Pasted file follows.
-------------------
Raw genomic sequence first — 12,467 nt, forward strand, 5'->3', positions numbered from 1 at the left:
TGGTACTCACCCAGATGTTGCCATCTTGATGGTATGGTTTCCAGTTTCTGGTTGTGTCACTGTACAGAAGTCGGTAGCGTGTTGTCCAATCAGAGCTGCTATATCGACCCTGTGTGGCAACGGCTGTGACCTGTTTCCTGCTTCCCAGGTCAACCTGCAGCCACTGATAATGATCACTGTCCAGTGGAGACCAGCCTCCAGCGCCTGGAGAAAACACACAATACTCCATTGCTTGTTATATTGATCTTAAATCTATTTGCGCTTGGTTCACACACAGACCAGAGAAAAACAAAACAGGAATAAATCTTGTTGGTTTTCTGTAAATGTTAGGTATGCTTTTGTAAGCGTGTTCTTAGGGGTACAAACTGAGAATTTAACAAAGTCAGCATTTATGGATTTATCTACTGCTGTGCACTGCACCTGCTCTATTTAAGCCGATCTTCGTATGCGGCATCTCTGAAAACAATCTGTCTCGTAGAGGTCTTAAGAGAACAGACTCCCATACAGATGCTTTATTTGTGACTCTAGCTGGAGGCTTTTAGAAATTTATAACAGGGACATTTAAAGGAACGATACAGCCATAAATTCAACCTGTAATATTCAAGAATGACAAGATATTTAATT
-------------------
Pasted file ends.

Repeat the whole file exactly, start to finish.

Raw genomic sequence first — 12,467 nt, forward strand, 5'->3', positions numbered from 1 at the left:
TGGTACTCACCCAGATGTTGCCATCTTGATGGTATGGTTTCCAGTTTCTGGTTGTGTCACTGTACAGAAGTCGGTAGCGTGTTGTCCAATCAGAGCTGCTATATCGACCCTGTGTGGCAACGGCTGTGACCTGTTTCCTGCTTCCCAGGTCAACCTGCAGCCACTGATAATGATCACTGTCCAGTGGAGACCAGCCTCCAGCGCCTGGAGAAAACACACAATACTCCATTGCTTGTTATATTGATCTTAAATCTATTTGCGCTTGGTTCACACACAGACCAGAGAAAAACAAAACAGGAATAAATCTTGTTGGTTTTCTGTAAATGTTAGGTATGCTTTTGTAAGCGTGTTCTTAGGGGTACAAACTGAGAATTTAACAAAGTCAGCATTTATGGATTTATCTACTGCTGTGCACTGCACCTGCTCTATTTAAGCCGATCTTCGTATGCGGCATCTCTGAAAACAATCTGTCTCGTAGAGGTCTTAAGAGAACAGACTCCCATACAGATGCTTTATTTGTGACTCTAGCTGGAGGCTTTTAGAAATTTATAACAGGGACATTTAAAGGAACGATACAGCCATAAATTCAACCTGTAATATTCAAGAATGACAAGATATTTAATT